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Next thing you know cops would be putting "domestic abuse" calls under enemy combatant claims.

As well as a bunch of undesirable "crimes".

American Justice... under regular law this Boston Boomber faces the death penalty. Why is that not good enough?



posted on Apr, 23 2013 @ 08:46 AM
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The problem is that in the US is we 'pass' laws that revise known laws to fit the situation and interpret them based on the current administration. This is why SCJ nominations are so important. That is where it will end up and you want 'friends' there who have the same point of view.

Case in point. Judge Sotamayor ruled once and it when to the Supreme court. It was overturned based on the decision she made, which was incorrect and unlawful. She now sits on the Supreme Court. That would be like knowing someone was a pedophile and letting them work at a preschool. There is something telling us they are not right to be there but we put them there anyways.

He is an unlawful enemy combatant and should be tried as such. Go the Federal route as it is also a Federal Crime. He needs the death penalty. He knows what he did. Affiliation or not, he should pay his price for his views.



posted on Apr, 23 2013 @ 08:48 AM
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I would think the "taking away our rights!" crew would be happy about this. Charging American citizens in this fashion would change everything. Anyone who disagrees with their government or country could be subject.



posted on Apr, 23 2013 @ 09:31 AM
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Originally posted by esdad71
The surviving brother in the Boston attacks has been formally charged, but not as an enemy combatant, Why?

They called Ft Hood workplace violence. The president has yet to declare this an act of Islamic terrorism,,,and it is. What has happened to justice for those who are killed in these attacks...what rights do they still have. From what I read, less than the ones who killed them to make sure they are prosecuted.

edit on 23-4-2013 by esdad71 because: (no reason given)


After pouring over every post in the MANY Boston threads that have appeared here and elsewhere in the aftermath of another horrible act of violence, I must say that I have yet to see any evidence linking Dzhokhar Tsarnaev to any "terror cell" domestic or other wise. I'm not saying its not there and it is possible the evidence is there, I have yet to see it. His older brother however IMO seems to be a different story altogether. Unless we consider the deeds and associates of our siblings to be deeds and associations of our own.

This is without a doubt a horrible act of violence and innocent people have been killed to make a point, what that point is I have yet to know specifically. To compare the rights of those killed and injured to the rights of individuals or the individual who committed these acts is inappropriate here, IMO. Bypassing the process of the justice system is precisely what "terrorists" are doing by sentencing innocent people to death without any evidence that they, the victims, themselves are guilty. Is this what we want here ? Even rapists are allowed the benefits of due process and the prosecutors and victims are expected to prove, beyond doubt, that they are guilty of the crime for which they are being accused of.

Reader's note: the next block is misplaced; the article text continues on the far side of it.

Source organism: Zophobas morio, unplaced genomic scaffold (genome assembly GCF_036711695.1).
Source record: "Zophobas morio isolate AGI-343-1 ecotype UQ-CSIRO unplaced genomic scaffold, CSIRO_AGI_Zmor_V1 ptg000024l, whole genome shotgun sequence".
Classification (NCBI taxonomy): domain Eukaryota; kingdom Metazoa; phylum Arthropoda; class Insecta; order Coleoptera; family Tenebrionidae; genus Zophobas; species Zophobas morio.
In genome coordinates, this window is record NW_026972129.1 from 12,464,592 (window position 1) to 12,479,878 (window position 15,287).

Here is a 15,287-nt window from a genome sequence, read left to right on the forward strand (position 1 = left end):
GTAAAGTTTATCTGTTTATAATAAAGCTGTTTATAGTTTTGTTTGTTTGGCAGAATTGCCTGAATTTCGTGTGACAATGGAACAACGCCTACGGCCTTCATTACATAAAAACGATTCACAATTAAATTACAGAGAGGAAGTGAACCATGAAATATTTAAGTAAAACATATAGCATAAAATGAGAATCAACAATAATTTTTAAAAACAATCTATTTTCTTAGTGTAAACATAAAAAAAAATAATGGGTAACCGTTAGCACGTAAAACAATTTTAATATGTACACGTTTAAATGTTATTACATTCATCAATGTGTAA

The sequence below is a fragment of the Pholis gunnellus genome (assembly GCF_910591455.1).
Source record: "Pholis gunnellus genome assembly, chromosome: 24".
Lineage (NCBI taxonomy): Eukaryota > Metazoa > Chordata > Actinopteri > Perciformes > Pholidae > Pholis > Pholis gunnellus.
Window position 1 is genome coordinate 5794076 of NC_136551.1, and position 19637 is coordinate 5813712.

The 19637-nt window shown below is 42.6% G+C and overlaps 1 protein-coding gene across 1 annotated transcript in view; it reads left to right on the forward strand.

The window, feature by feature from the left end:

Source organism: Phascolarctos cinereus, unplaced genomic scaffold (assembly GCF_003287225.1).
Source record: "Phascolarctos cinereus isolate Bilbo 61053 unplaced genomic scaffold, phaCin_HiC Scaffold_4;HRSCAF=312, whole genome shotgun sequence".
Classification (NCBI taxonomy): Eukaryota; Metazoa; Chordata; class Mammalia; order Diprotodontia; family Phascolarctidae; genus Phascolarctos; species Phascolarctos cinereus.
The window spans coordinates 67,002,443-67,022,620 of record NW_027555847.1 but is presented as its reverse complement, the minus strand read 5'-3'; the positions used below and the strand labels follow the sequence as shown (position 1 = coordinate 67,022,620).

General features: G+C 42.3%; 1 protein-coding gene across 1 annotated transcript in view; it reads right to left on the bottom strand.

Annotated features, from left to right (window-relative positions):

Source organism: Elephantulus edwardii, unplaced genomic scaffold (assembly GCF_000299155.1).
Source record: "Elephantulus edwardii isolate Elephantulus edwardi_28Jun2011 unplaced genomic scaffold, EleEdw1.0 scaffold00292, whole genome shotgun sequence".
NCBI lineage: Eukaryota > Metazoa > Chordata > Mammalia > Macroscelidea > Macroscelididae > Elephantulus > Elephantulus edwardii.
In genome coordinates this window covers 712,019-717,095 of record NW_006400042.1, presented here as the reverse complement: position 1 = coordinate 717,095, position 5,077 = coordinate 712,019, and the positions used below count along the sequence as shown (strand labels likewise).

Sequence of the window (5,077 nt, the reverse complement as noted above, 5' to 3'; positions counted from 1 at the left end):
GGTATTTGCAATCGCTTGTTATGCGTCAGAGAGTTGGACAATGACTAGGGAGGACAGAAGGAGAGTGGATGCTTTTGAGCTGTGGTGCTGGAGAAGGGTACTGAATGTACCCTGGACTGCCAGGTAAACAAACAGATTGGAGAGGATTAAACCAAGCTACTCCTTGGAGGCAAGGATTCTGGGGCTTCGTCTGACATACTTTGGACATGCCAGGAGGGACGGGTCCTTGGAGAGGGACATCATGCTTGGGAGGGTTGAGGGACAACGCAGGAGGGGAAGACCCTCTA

Penny



posted on Apr, 23 2013 @ 09:32 AM
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Originally posted by Gazrok
reply to post by fenceSitter
 


Under the Act, even a US citizen can be labelled as such. Just an FYI. I think they are simply loathe to do it, as it will be easier (legally) to go the Fed route.


That part of the NDAA cannot be applied to US citizens. A court challenge made sure of that when they won.

Secondly, the bombers are US citizens.. The Military has no jurisdiction because of that.

The same thing occurred with Jose Padilla (guy from Chicago, if i remeber right,) He was supposedly the 20th hijacker from 911. The military origionally had jurisdiction until a federal judge said no. A US citizen who is arrested in this country cannot be tried under military law.



posted on Apr, 23 2013 @ 09:46 AM
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reply to post by esdad71
 



He is an unlawful enemy combatant and should be tried as such. Go the Federal route as it is also a Federal Crime. He needs the death penalty. He knows what he did. Affiliation or not, he should pay his price for his views.


Oh, I have no doubt he'll be locked up for the rest of his days...if not the death penalty. I'm actually much more sure he'll eventually be executed...just as others have, who faced the same charges.



posted on Apr, 23 2013 @ 09:47 AM
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I am really distrustful of anyone who believes that these guys shouldn't be tried through the criminal justice system. The surviving bomber is a US citizen accused of a crime in the US. That there is even a debate about how he should be handled is testimony to how far we have fallen as a nation from our founding principles.

Using the criminal justice system to convict and punish the bomber is the right thing to do.